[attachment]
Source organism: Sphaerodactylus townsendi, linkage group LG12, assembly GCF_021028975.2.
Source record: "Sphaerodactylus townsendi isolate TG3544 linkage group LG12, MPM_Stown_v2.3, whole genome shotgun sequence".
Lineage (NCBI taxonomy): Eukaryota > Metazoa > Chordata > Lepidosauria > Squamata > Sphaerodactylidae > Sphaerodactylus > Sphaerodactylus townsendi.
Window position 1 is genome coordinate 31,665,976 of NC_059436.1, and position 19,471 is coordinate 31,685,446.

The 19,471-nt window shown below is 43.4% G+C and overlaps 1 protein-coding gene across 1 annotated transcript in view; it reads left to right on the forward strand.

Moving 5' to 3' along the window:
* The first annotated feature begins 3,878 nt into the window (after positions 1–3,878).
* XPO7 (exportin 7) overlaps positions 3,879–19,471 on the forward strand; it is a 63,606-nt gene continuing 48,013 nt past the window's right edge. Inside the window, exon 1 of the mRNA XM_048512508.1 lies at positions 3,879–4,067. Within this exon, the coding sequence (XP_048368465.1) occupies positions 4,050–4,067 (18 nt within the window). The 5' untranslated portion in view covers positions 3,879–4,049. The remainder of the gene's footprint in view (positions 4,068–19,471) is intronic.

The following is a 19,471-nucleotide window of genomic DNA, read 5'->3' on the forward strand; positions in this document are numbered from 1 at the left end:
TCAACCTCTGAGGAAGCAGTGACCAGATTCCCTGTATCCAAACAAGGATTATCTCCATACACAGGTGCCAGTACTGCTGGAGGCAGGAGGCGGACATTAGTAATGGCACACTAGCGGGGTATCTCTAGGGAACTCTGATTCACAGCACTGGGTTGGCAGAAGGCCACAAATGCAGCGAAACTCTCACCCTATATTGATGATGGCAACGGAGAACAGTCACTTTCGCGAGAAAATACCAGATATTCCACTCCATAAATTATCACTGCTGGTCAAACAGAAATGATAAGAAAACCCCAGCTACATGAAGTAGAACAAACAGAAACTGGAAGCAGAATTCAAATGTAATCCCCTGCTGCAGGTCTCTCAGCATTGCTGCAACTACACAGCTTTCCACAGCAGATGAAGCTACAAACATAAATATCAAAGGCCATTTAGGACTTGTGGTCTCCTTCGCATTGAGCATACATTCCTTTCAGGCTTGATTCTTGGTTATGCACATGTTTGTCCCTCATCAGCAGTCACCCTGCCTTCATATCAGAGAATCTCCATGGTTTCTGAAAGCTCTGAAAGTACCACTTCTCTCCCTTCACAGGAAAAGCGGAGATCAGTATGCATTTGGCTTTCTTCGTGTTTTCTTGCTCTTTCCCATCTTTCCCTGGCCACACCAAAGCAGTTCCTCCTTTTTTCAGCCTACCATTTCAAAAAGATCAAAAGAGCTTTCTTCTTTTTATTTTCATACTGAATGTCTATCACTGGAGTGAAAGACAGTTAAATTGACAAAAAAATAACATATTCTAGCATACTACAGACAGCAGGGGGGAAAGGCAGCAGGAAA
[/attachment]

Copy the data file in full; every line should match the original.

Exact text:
Source organism: Sphaerodactylus townsendi, linkage group LG12, assembly GCF_021028975.2.
Source record: "Sphaerodactylus townsendi isolate TG3544 linkage group LG12, MPM_Stown_v2.3, whole genome shotgun sequence".
Lineage (NCBI taxonomy): Eukaryota > Metazoa > Chordata > Lepidosauria > Squamata > Sphaerodactylidae > Sphaerodactylus > Sphaerodactylus townsendi.
Window position 1 is genome coordinate 31,665,976 of NC_059436.1, and position 19,471 is coordinate 31,685,446.

The 19,471-nt window shown below is 43.4% G+C and overlaps 1 protein-coding gene across 1 annotated transcript in view; it reads left to right on the forward strand.

Moving 5' to 3' along the window:
* The first annotated feature begins 3,878 nt into the window (after positions 1–3,878).
* XPO7 (exportin 7) overlaps positions 3,879–19,471 on the forward strand; it is a 63,606-nt gene continuing 48,013 nt past the window's right edge. Inside the window, exon 1 of the mRNA XM_048512508.1 lies at positions 3,879–4,067. Within this exon, the coding sequence (XP_048368465.1) occupies positions 4,050–4,067 (18 nt within the window). The 5' untranslated portion in view covers positions 3,879–4,049. The remainder of the gene's footprint in view (positions 4,068–19,471) is intronic.

The following is a 19,471-nucleotide window of genomic DNA, read 5'->3' on the forward strand; positions in this document are numbered from 1 at the left end:
TCAACCTCTGAGGAAGCAGTGACCAGATTCCCTGTATCCAAACAAGGATTATCTCCATACACAGGTGCCAGTACTGCTGGAGGCAGGAGGCGGACATTAGTAATGGCACACTAGCGGGGTATCTCTAGGGAACTCTGATTCACAGCACTGGGTTGGCAGAAGGCCACAAATGCAGCGAAACTCTCACCCTATATTGATGATGGCAACGGAGAACAGTCACTTTCGCGAGAAAATACCAGATATTCCACTCCATAAATTATCACTGCTGGTCAAACAGAAATGATAAGAAAACCCCAGCTACATGAAGTAGAACAAACAGAAACTGGAAGCAGAATTCAAATGTAATCCCCTGCTGCAGGTCTCTCAGCATTGCTGCAACTACACAGCTTTCCACAGCAGATGAAGCTACAAACATAAATATCAAAGGCCATTTAGGACTTGTGGTCTCCTTCGCATTGAGCATACATTCCTTTCAGGCTTGATTCTTGGTTATGCACATGTTTGTCCCTCATCAGCAGTCACCCTGCCTTCATATCAGAGAATCTCCATGGTTTCTGAAAGCTCTGAAAGTACCACTTCTCTCCCTTCACAGGAAAAGCGGAGATCAGTATGCATTTGGCTTTCTTCGTGTTTTCTTGCTCTTTCCCATCTTTCCCTGGCCACACCAAAGCAGTTCCTCCTTTTTTCAGCCTACCATTTCAAAAAGATCAAAAGAGCTTTCTTCTTTTTATTTTCATACTGAATGTCTATCACTGGAGTGAAAGACAGTTAAATTGACAAAAAAATAACATATTCTAGCATACTACAGACAGCAGGGGGGAAAGGCAGCAGGAAA